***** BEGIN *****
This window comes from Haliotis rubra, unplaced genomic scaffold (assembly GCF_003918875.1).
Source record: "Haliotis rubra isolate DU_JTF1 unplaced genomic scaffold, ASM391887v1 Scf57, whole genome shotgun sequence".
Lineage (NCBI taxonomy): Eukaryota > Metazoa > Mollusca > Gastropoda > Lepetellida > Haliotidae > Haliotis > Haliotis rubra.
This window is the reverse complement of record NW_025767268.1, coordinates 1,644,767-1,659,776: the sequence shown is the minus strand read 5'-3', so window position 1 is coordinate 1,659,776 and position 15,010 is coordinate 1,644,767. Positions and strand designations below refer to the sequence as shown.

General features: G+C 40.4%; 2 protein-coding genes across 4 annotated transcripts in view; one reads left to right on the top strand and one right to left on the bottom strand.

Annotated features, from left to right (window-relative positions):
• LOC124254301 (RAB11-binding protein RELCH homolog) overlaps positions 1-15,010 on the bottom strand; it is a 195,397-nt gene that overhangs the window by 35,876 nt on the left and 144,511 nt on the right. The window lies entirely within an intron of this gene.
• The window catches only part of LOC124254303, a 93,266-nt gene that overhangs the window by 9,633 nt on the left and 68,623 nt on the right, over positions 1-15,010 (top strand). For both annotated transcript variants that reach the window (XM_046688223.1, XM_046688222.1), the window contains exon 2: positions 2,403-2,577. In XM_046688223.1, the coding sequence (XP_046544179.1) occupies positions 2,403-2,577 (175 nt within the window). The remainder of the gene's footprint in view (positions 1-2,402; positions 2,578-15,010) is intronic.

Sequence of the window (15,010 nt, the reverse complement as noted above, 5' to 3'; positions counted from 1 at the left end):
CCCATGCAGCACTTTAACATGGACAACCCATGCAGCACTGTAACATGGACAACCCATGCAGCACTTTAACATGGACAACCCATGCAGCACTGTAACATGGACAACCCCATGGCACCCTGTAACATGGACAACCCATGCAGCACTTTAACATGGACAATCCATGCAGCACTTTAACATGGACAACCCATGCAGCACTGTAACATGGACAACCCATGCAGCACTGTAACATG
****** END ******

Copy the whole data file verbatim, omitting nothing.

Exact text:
This window comes from Haliotis rubra, unplaced genomic scaffold (assembly GCF_003918875.1).
Source record: "Haliotis rubra isolate DU_JTF1 unplaced genomic scaffold, ASM391887v1 Scf57, whole genome shotgun sequence".
Lineage (NCBI taxonomy): Eukaryota > Metazoa > Mollusca > Gastropoda > Lepetellida > Haliotidae > Haliotis > Haliotis rubra.
This window is the reverse complement of record NW_025767268.1, coordinates 1,644,767-1,659,776: the sequence shown is the minus strand read 5'-3', so window position 1 is coordinate 1,659,776 and position 15,010 is coordinate 1,644,767. Positions and strand designations below refer to the sequence as shown.

General features: G+C 40.4%; 2 protein-coding genes across 4 annotated transcripts in view; one reads left to right on the top strand and one right to left on the bottom strand.

Annotated features, from left to right (window-relative positions):
• LOC124254301 (RAB11-binding protein RELCH homolog) overlaps positions 1-15,010 on the bottom strand; it is a 195,397-nt gene that overhangs the window by 35,876 nt on the left and 144,511 nt on the right. The window lies entirely within an intron of this gene.
• The window catches only part of LOC124254303, a 93,266-nt gene that overhangs the window by 9,633 nt on the left and 68,623 nt on the right, over positions 1-15,010 (top strand). For both annotated transcript variants that reach the window (XM_046688223.1, XM_046688222.1), the window contains exon 2: positions 2,403-2,577. In XM_046688223.1, the coding sequence (XP_046544179.1) occupies positions 2,403-2,577 (175 nt within the window). The remainder of the gene's footprint in view (positions 1-2,402; positions 2,578-15,010) is intronic.

Sequence of the window (15,010 nt, the reverse complement as noted above, 5' to 3'; positions counted from 1 at the left end):
CCCATGCAGCACTTTAACATGGACAACCCATGCAGCACTGTAACATGGACAACCCATGCAGCACTTTAACATGGACAACCCATGCAGCACTGTAACATGGACAACCCCATGGCACCCTGTAACATGGACAACCCATGCAGCACTTTAACATGGACAATCCATGCAGCACTTTAACATGGACAACCCATGCAGCACTGTAACATGGACAACCCATGCAGCACTGTAACATG